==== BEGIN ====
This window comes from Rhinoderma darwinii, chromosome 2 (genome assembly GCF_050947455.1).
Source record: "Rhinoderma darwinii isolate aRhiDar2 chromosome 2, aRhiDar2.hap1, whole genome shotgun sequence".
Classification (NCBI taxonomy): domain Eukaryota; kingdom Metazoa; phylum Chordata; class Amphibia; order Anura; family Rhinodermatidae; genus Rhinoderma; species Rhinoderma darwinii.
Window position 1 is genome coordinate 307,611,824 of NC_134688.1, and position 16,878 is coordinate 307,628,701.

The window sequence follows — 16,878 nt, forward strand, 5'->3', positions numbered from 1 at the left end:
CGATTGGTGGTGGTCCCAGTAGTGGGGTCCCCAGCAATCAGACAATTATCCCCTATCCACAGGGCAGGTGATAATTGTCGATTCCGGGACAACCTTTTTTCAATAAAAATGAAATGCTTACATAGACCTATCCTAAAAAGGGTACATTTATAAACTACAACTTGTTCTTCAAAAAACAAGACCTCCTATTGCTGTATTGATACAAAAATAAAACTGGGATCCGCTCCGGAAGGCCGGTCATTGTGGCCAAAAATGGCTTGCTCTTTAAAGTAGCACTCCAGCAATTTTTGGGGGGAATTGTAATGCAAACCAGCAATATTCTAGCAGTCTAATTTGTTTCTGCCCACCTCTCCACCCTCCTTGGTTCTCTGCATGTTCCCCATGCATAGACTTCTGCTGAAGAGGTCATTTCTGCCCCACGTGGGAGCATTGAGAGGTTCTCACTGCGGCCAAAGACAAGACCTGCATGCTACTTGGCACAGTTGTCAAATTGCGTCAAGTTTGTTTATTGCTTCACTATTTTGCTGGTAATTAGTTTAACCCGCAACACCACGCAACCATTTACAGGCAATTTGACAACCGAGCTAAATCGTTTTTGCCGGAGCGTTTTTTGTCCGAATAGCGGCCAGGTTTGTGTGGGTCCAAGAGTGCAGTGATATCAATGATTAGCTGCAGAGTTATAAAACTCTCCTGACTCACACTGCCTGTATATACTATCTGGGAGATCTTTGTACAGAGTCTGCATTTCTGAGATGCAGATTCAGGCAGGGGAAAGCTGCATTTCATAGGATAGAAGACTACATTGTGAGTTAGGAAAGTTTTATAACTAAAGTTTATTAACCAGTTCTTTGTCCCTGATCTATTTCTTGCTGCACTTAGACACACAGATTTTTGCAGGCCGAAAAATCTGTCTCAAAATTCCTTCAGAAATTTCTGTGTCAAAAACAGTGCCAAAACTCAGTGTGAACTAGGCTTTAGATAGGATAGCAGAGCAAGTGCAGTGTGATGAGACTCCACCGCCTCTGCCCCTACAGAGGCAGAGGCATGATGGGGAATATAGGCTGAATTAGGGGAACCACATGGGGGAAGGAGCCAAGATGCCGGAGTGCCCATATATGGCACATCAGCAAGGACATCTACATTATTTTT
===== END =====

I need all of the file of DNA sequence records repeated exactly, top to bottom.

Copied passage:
This window comes from Rhinoderma darwinii, chromosome 2 (genome assembly GCF_050947455.1).
Source record: "Rhinoderma darwinii isolate aRhiDar2 chromosome 2, aRhiDar2.hap1, whole genome shotgun sequence".
Classification (NCBI taxonomy): domain Eukaryota; kingdom Metazoa; phylum Chordata; class Amphibia; order Anura; family Rhinodermatidae; genus Rhinoderma; species Rhinoderma darwinii.
Window position 1 is genome coordinate 307,611,824 of NC_134688.1, and position 16,878 is coordinate 307,628,701.

The window sequence follows — 16,878 nt, forward strand, 5'->3', positions numbered from 1 at the left end:
CGATTGGTGGTGGTCCCAGTAGTGGGGTCCCCAGCAATCAGACAATTATCCCCTATCCACAGGGCAGGTGATAATTGTCGATTCCGGGACAACCTTTTTTCAATAAAAATGAAATGCTTACATAGACCTATCCTAAAAAGGGTACATTTATAAACTACAACTTGTTCTTCAAAAAACAAGACCTCCTATTGCTGTATTGATACAAAAATAAAACTGGGATCCGCTCCGGAAGGCCGGTCATTGTGGCCAAAAATGGCTTGCTCTTTAAAGTAGCACTCCAGCAATTTTTGGGGGGAATTGTAATGCAAACCAGCAATATTCTAGCAGTCTAATTTGTTTCTGCCCACCTCTCCACCCTCCTTGGTTCTCTGCATGTTCCCCATGCATAGACTTCTGCTGAAGAGGTCATTTCTGCCCCACGTGGGAGCATTGAGAGGTTCTCACTGCGGCCAAAGACAAGACCTGCATGCTACTTGGCACAGTTGTCAAATTGCGTCAAGTTTGTTTATTGCTTCACTATTTTGCTGGTAATTAGTTTAACCCGCAACACCACGCAACCATTTACAGGCAATTTGACAACCGAGCTAAATCGTTTTTGCCGGAGCGTTTTTTGTCCGAATAGCGGCCAGGTTTGTGTGGGTCCAAGAGTGCAGTGATATCAATGATTAGCTGCAGAGTTATAAAACTCTCCTGACTCACACTGCCTGTATATACTATCTGGGAGATCTTTGTACAGAGTCTGCATTTCTGAGATGCAGATTCAGGCAGGGGAAAGCTGCATTTCATAGGATAGAAGACTACATTGTGAGTTAGGAAAGTTTTATAACTAAAGTTTATTAACCAGTTCTTTGTCCCTGATCTATTTCTTGCTGCACTTAGACACACAGATTTTTGCAGGCCGAAAAATCTGTCTCAAAATTCCTTCAGAAATTTCTGTGTCAAAAACAGTGCCAAAACTCAGTGTGAACTAGGCTTTAGATAGGATAGCAGAGCAAGTGCAGTGTGATGAGACTCCACCGCCTCTGCCCCTACAGAGGCAGAGGCATGATGGGGAATATAGGCTGAATTAGGGGAACCACATGGGGGAAGGAGCCAAGATGCCGGAGTGCCCATATATGGCACATCAGCAAGGACATCTACATTATTTTT